Hassy and Diana get close.

I was wondering: is it reasonable to compare the Diana F+ to the Hasselblad 500c, or is this another foley comparison like the Barbie Videogirl versus Canon 7d? I am not sure either. The thought of writing a comparison came to mind after my posing for Victor Albrow’s series on hair, where I sat in front of his Hasselblad H2-39 and failed to understand how it was thirteen times better than my 500c + Imacon Flextight Precision II, a combo which even contains the same brands of technology. Yes my Precision II takes a while to get its 50megapixel out of a 6×6 negative, but my 500c does expose its negative at the instant that I release the shutter, whereas the H2 seems to take over ¼ of a second to do this crucial task. Curious indeed.

So, the other evening Sophie and I decided to take some pictures, and I decided to compare the Diana F+ that I had bought her to my 500c. The Diana had its 55mm+Macro lens, and I had 31mm of extension tubes behind my Planar 80/2.8. The focusing distance is rather similar as is the field of view (though this is something that only became apparent after developing).

The comparison may seem ludicrous as the Hasselblad has been one of the staples of professional photography for over 40 years, whereas the Diana is considered a “toy” camera, and has been for almost as long. However, in a day and age where most professional photography is executed with digital cameras the two analogue machines live on an analogous playing field as artistic tools, and their market values are not too far apart now either, despite the Hasselblad’s myriad of features compared to the Diana, even if one is just counting things like different shutter speeds as a feature, the Diana has a cult status which the Hasselblad seems to lack. Though in this test the only feature that gave an advantage to one camera over the other was simply the fact that the reflex meant that we could actually see what the Hasselblad was focusing on and framing, an issue that could easily be overcome with something like the Leica BOOWU macro stand (a set of legs that distance the lens from its focal point, with four legs providing a field of view). So in practice what did this mean? In framing, the Diana was guestimated, using a piece of card, 15cm long, to gauge focus; whereas with the Hasselblad there was a frustrating dance of breathing and moving back and forth to find the focal point and hope to hold it long enough to release the shutter. So in practical terms the Hasselblad was slower to use, but had a greater likelihood of being in focus. From a creative point of view I would argue that they were on par, however, as their pros and cons weighed out equally.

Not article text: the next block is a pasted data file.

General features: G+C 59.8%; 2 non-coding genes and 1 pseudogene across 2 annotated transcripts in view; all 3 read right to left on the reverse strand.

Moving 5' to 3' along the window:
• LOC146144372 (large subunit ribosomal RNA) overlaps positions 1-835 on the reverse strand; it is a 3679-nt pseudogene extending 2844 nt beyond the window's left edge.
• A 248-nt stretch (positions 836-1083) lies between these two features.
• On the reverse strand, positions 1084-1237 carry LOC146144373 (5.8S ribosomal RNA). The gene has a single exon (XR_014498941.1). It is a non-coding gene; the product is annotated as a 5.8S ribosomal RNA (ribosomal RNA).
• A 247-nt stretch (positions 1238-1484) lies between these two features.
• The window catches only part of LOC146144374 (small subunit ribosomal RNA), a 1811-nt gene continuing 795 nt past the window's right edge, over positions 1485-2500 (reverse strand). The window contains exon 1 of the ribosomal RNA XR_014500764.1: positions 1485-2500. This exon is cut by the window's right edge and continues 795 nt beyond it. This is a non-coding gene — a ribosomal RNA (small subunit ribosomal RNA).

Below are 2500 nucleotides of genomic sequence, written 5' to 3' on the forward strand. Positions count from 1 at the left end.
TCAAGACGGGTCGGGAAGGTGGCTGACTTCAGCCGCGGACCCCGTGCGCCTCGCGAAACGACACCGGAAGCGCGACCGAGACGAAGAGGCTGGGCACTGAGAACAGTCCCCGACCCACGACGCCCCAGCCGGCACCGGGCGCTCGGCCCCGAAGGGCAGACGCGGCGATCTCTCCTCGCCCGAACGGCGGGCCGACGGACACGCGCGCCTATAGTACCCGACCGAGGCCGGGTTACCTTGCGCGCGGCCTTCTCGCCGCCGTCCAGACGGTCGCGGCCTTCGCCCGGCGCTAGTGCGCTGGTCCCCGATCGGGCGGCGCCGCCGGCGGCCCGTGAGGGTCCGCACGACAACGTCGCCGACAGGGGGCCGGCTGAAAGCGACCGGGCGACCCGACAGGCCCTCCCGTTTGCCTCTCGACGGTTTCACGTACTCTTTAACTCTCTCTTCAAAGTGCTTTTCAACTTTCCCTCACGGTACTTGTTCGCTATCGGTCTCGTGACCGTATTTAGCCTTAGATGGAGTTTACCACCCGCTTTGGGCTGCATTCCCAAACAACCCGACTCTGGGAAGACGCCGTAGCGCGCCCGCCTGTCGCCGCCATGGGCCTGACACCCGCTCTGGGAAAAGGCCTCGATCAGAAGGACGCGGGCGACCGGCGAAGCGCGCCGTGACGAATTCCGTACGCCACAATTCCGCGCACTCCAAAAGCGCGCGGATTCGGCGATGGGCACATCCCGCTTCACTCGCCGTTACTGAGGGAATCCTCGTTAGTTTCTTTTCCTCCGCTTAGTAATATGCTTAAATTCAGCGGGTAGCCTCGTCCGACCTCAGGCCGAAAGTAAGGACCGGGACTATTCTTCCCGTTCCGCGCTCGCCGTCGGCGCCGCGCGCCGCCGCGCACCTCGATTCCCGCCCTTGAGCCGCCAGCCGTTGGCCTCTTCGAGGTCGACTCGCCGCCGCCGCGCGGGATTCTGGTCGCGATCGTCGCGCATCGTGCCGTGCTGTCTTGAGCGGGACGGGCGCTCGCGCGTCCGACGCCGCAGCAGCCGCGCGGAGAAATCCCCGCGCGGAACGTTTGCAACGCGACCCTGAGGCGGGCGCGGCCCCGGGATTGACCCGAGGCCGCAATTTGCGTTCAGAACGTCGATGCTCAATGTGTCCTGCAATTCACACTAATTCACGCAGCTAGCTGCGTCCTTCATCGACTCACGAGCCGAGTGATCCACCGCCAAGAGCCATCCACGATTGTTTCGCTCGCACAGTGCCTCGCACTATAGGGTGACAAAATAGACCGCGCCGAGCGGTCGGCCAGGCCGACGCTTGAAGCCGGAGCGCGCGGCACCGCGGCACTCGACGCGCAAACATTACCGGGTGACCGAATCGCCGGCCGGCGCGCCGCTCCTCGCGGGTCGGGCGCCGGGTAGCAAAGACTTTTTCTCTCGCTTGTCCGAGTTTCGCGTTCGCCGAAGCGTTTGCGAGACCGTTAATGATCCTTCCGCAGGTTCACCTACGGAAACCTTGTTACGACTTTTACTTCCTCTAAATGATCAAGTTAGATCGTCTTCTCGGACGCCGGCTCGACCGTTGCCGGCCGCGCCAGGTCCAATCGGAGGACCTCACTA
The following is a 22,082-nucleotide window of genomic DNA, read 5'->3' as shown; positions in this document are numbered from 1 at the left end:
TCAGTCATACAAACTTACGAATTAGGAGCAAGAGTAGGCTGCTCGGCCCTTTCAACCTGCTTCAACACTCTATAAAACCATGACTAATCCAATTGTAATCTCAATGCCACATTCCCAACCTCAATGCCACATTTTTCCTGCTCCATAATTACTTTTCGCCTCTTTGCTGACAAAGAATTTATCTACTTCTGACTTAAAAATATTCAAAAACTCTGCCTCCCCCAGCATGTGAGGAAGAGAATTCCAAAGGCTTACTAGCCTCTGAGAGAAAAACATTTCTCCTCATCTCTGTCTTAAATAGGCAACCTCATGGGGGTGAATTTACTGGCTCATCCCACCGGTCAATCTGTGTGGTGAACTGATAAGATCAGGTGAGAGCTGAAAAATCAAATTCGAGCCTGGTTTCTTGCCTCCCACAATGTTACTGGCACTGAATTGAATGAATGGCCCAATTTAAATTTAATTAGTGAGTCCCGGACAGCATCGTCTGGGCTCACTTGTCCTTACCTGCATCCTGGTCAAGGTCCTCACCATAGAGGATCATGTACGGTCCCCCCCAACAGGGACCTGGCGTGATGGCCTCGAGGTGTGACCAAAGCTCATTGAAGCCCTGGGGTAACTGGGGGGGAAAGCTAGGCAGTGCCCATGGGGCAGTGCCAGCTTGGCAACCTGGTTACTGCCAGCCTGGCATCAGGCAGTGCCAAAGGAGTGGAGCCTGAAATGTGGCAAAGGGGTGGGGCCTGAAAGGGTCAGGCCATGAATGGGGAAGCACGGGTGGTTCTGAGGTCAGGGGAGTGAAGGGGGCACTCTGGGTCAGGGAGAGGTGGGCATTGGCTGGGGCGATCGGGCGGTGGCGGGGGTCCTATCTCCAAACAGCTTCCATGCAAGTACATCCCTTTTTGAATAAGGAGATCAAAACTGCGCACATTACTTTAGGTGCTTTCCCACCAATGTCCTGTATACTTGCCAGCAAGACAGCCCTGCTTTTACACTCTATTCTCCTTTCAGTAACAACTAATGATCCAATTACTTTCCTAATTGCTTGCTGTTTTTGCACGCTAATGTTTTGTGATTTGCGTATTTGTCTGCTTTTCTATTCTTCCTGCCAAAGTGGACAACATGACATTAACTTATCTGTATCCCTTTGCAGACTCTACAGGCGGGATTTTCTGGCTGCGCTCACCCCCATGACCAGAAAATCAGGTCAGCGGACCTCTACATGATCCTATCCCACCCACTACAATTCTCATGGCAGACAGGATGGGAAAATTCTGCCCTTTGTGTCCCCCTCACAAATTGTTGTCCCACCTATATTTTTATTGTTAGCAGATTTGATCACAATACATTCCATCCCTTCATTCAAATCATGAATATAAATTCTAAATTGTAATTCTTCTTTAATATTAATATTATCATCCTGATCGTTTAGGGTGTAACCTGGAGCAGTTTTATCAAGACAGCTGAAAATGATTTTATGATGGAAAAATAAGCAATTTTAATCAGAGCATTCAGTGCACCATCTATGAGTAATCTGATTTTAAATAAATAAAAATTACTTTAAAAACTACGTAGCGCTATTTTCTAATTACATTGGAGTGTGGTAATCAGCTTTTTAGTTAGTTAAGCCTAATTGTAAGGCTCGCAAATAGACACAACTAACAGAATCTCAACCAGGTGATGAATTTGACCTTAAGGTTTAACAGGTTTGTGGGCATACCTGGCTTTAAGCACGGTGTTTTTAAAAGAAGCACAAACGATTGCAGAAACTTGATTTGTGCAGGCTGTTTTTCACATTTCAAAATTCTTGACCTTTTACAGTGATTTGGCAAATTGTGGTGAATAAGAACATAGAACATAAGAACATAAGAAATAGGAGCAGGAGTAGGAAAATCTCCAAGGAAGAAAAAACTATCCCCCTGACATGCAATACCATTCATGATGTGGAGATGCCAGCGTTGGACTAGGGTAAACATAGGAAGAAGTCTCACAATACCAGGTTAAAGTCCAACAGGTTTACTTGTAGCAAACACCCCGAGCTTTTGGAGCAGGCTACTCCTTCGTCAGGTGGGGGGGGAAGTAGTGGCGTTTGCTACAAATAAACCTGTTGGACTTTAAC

So do I have a conclusion? Of course there cannot be a logically technical conclusion, however I can be firm in the knowledge that I do prefer my 500c to what I saw in the H2, and that I also believe the Diana F+ to be better value for money than the current top of the line Danish / Swedish / German / Japanese machine.

Tobias Feltus:
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Venere d’Urbino

Oddly the wall in my studio/livingroom was painted with this Titian-esque background around a year and a half ago, specifically with the intent to work with the reclined Venus paintings from the 15-1600s. I don’t really even remember who  I had in mind, at the time, to model for the shot, but I do know that it never happened. The backdrop has been used for a myriad of purposes, and been a landscape that I have been Lost in and represented Loss with, amongst other things.

So finally I find the right woman. Someone with whom I not only can communicate, but who also enjoys working with me. And by pure chance, also has the right body to become a reclined Venus. We set up in mid afternoon, building an unstable bed of tables and camera cases and pillows and rugs, curtains and lights. I found that I was unable to shoot the Titian composition the right way round because of the lighting, so I opted to just flip the negative. Getting the pose right did take many hours: we ended up eating around midnight, and shot a couple of poses. I did some tests with FP100c45 using the Tessar 165/2.7, but realised that it was not sharp at the edges at this focal distance (about 4m), so I got out the Aero Ektar. My new Gitzo tripod made such a difference too. I shot this on Kodak EPP readlyload, and rated it at 200ISO and cross processed it in my Hunt c41 kit.

 

Tobias Feltus:
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